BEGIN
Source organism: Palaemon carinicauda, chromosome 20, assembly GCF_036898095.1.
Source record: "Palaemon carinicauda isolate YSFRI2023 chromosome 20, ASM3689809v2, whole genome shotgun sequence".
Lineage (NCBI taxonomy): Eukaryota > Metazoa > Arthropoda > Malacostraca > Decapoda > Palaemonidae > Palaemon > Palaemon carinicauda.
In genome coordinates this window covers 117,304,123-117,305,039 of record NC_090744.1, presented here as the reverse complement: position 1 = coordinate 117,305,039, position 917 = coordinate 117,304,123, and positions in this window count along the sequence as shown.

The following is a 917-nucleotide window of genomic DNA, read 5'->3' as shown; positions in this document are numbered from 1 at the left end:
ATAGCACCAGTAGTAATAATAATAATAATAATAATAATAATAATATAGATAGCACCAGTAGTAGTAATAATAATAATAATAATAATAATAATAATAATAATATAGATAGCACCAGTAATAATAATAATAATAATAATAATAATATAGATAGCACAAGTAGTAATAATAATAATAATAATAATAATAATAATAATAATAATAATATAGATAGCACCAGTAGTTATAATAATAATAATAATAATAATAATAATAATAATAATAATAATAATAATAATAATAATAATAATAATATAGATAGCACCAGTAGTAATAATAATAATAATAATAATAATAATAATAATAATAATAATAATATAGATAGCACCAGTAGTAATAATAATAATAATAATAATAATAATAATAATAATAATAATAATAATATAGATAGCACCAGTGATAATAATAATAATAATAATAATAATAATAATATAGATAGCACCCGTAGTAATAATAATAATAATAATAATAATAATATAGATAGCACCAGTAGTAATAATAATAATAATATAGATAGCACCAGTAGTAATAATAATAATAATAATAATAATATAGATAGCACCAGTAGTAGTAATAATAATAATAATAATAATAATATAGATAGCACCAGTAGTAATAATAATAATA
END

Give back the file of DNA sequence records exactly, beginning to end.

Source organism: Palaemon carinicauda, chromosome 20, assembly GCF_036898095.1.
Source record: "Palaemon carinicauda isolate YSFRI2023 chromosome 20, ASM3689809v2, whole genome shotgun sequence".
Lineage (NCBI taxonomy): Eukaryota > Metazoa > Arthropoda > Malacostraca > Decapoda > Palaemonidae > Palaemon > Palaemon carinicauda.
In genome coordinates this window covers 117,304,123-117,305,039 of record NC_090744.1, presented here as the reverse complement: position 1 = coordinate 117,305,039, position 917 = coordinate 117,304,123, and positions in this window count along the sequence as shown.

The following is a 917-nucleotide window of genomic DNA, read 5'->3' as shown; positions in this document are numbered from 1 at the left end:
ATAGCACCAGTAGTAATAATAATAATAATAATAATAATAATAATATAGATAGCACCAGTAGTAGTAATAATAATAATAATAATAATAATAATAATAATAATATAGATAGCACCAGTAATAATAATAATAATAATAATAATAATATAGATAGCACAAGTAGTAATAATAATAATAATAATAATAATAATAATAATAATAATAATATAGATAGCACCAGTAGTTATAATAATAATAATAATAATAATAATAATAATAATAATAATAATAATAATAATAATAATAATAATAATATAGATAGCACCAGTAGTAATAATAATAATAATAATAATAATAATAATAATAATAATAATAATATAGATAGCACCAGTAGTAATAATAATAATAATAATAATAATAATAATAATAATAATAATAATAATATAGATAGCACCAGTGATAATAATAATAATAATAATAATAATAATAATATAGATAGCACCCGTAGTAATAATAATAATAATAATAATAATAATATAGATAGCACCAGTAGTAATAATAATAATAATATAGATAGCACCAGTAGTAATAATAATAATAATAATAATAATATAGATAGCACCAGTAGTAGTAATAATAATAATAATAATAATAATATAGATAGCACCAGTAGTAATAATAATAATA